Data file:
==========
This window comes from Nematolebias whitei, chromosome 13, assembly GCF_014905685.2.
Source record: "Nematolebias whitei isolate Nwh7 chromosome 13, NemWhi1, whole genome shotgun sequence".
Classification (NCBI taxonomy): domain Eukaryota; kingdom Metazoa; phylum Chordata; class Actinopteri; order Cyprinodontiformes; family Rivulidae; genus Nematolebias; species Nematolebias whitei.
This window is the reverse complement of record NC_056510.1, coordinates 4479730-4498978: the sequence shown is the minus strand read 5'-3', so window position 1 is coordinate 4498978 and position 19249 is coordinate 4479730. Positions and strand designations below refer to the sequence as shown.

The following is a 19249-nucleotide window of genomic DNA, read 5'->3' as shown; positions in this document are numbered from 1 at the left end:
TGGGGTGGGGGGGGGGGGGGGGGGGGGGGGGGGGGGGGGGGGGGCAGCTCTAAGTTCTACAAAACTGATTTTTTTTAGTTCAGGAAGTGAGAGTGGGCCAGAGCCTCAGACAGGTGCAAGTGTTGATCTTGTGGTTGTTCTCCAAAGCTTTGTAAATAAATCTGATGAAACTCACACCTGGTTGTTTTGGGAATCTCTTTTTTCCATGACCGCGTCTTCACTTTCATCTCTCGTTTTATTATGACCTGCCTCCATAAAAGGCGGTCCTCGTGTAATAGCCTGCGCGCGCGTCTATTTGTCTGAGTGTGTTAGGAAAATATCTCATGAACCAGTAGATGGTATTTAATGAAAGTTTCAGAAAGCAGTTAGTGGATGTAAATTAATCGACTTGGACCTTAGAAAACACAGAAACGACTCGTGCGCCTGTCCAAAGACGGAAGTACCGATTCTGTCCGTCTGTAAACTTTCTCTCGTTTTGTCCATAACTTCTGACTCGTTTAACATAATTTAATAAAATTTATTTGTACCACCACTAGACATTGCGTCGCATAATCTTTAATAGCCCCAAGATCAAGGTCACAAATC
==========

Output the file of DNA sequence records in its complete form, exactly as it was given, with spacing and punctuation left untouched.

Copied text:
This window comes from Nematolebias whitei, chromosome 13, assembly GCF_014905685.2.
Source record: "Nematolebias whitei isolate Nwh7 chromosome 13, NemWhi1, whole genome shotgun sequence".
Classification (NCBI taxonomy): domain Eukaryota; kingdom Metazoa; phylum Chordata; class Actinopteri; order Cyprinodontiformes; family Rivulidae; genus Nematolebias; species Nematolebias whitei.
This window is the reverse complement of record NC_056510.1, coordinates 4479730-4498978: the sequence shown is the minus strand read 5'-3', so window position 1 is coordinate 4498978 and position 19249 is coordinate 4479730. Positions and strand designations below refer to the sequence as shown.

The following is a 19249-nucleotide window of genomic DNA, read 5'->3' as shown; positions in this document are numbered from 1 at the left end:
TGGGGTGGGGGGGGGGGGGGGGGGGGGGGGGGGGGGGGGGGGGGCAGCTCTAAGTTCTACAAAACTGATTTTTTTTAGTTCAGGAAGTGAGAGTGGGCCAGAGCCTCAGACAGGTGCAAGTGTTGATCTTGTGGTTGTTCTCCAAAGCTTTGTAAATAAATCTGATGAAACTCACACCTGGTTGTTTTGGGAATCTCTTTTTTCCATGACCGCGTCTTCACTTTCATCTCTCGTTTTATTATGACCTGCCTCCATAAAAGGCGGTCCTCGTGTAATAGCCTGCGCGCGCGTCTATTTGTCTGAGTGTGTTAGGAAAATATCTCATGAACCAGTAGATGGTATTTAATGAAAGTTTCAGAAAGCAGTTAGTGGATGTAAATTAATCGACTTGGACCTTAGAAAACACAGAAACGACTCGTGCGCCTGTCCAAAGACGGAAGTACCGATTCTGTCCGTCTGTAAACTTTCTCTCGTTTTGTCCATAACTTCTGACTCGTTTAACATAATTTAATAAAATTTATTTGTACCACCACTAGACATTGCGTCGCATAATCTTTAATAGCCCCAAGATCAAGGTCACAAATC